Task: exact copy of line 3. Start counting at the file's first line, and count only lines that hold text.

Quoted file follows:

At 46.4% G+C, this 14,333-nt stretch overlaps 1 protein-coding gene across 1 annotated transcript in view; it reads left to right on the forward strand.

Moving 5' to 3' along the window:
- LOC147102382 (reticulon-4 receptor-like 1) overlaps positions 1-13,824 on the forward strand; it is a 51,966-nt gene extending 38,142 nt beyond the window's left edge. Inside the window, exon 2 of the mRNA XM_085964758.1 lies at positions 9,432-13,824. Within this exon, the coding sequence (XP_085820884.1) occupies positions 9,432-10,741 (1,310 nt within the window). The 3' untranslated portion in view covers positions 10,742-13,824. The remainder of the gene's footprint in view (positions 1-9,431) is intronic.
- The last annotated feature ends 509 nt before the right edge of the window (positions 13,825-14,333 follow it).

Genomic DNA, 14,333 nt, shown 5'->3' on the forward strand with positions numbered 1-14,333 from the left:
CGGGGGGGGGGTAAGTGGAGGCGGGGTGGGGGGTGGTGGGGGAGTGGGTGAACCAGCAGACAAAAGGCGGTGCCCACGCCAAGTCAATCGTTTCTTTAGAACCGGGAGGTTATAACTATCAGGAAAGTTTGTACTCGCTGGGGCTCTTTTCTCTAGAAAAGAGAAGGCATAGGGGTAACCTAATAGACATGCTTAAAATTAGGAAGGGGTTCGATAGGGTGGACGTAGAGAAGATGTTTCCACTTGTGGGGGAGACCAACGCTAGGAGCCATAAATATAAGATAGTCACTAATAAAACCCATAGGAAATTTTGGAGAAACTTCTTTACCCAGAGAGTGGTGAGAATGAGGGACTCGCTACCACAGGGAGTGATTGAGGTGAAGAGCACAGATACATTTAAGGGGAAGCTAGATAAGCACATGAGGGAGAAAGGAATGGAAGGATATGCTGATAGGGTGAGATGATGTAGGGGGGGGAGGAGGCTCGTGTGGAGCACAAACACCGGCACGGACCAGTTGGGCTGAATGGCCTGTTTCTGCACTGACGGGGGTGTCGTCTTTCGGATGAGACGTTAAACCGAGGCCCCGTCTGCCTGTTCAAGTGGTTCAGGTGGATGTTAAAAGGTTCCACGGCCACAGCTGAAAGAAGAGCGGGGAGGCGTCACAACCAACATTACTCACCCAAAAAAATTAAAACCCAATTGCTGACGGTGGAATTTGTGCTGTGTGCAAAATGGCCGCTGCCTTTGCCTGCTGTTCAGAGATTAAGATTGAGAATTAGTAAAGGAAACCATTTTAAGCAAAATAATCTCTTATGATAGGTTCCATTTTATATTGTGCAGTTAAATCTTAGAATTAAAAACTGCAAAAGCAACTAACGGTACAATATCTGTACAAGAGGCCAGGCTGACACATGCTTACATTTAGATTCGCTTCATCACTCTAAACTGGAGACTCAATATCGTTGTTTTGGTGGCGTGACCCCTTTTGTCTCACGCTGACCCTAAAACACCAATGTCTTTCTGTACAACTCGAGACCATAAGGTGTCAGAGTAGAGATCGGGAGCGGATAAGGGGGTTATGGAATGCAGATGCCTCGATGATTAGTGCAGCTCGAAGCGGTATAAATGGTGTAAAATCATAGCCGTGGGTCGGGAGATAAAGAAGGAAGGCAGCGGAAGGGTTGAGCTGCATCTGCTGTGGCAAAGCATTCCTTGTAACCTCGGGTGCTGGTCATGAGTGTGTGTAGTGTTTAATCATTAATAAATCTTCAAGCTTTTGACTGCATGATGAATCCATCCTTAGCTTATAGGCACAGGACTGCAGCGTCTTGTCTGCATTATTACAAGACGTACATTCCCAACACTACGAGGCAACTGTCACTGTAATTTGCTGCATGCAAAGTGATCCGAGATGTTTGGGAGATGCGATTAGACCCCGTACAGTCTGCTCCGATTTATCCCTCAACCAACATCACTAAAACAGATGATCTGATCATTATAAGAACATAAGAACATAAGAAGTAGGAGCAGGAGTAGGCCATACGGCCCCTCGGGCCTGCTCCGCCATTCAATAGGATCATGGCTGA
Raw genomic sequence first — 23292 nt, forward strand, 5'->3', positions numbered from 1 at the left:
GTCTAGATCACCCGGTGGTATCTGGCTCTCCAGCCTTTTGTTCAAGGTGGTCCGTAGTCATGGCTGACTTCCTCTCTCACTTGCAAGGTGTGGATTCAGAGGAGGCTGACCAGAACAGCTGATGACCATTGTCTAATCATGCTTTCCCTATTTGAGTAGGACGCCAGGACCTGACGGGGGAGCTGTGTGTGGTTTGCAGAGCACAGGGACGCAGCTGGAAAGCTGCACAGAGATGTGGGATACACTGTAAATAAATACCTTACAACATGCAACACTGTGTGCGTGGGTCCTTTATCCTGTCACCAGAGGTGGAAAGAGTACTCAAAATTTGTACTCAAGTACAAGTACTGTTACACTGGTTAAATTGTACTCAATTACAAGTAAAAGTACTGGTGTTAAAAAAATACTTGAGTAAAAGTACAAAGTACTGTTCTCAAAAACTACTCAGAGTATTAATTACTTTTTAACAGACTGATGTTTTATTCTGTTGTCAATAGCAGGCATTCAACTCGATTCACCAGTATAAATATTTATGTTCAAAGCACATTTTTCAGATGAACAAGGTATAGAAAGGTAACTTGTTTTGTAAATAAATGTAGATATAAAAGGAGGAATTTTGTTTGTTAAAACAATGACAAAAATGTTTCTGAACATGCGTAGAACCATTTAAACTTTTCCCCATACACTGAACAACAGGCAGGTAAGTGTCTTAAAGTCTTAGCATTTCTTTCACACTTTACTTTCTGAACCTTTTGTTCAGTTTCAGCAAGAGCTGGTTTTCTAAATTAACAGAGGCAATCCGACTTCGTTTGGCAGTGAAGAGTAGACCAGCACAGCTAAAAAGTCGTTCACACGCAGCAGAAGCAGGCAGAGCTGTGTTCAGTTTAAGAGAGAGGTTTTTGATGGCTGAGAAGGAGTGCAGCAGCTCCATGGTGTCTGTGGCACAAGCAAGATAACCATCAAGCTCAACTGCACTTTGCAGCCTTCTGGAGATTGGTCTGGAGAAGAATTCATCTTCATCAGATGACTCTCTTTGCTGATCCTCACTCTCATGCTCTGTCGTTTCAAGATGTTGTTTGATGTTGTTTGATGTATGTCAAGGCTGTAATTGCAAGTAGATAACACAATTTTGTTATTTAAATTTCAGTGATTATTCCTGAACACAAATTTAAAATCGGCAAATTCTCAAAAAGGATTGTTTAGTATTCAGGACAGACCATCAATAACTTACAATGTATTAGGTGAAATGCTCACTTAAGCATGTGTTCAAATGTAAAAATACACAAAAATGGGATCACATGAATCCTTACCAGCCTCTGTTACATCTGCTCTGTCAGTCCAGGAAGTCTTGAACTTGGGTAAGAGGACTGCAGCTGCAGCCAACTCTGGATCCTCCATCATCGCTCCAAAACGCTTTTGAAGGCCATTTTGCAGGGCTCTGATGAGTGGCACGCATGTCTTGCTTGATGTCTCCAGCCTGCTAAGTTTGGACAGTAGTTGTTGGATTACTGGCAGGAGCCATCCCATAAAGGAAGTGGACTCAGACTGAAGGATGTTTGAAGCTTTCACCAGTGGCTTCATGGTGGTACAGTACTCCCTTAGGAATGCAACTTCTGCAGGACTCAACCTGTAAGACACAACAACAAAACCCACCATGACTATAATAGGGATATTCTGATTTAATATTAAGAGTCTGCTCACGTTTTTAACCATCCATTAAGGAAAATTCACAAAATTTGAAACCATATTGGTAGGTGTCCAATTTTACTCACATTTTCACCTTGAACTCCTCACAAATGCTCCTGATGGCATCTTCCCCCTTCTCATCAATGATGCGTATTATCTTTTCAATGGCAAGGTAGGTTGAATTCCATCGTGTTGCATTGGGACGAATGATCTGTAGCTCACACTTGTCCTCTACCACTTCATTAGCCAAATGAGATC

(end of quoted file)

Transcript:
- LOC147102382 (reticulon-4 receptor-like 1) overlaps positions 1-13,824 on the forward strand; it is a 51,966-nt gene extending 38,142 nt beyond the window's left edge. Inside the window, exon 2 of the mRNA XM_085964758.1 lies at positions 9,432-13,824. Within this exon, the coding sequence (XP_085820884.1) occupies positions 9,432-10,741 (1,310 nt within the window). The 3' untranslated portion in view covers positions 10,742-13,824. The remainder of the gene's footprint in view (positions 1-9,431) is intronic.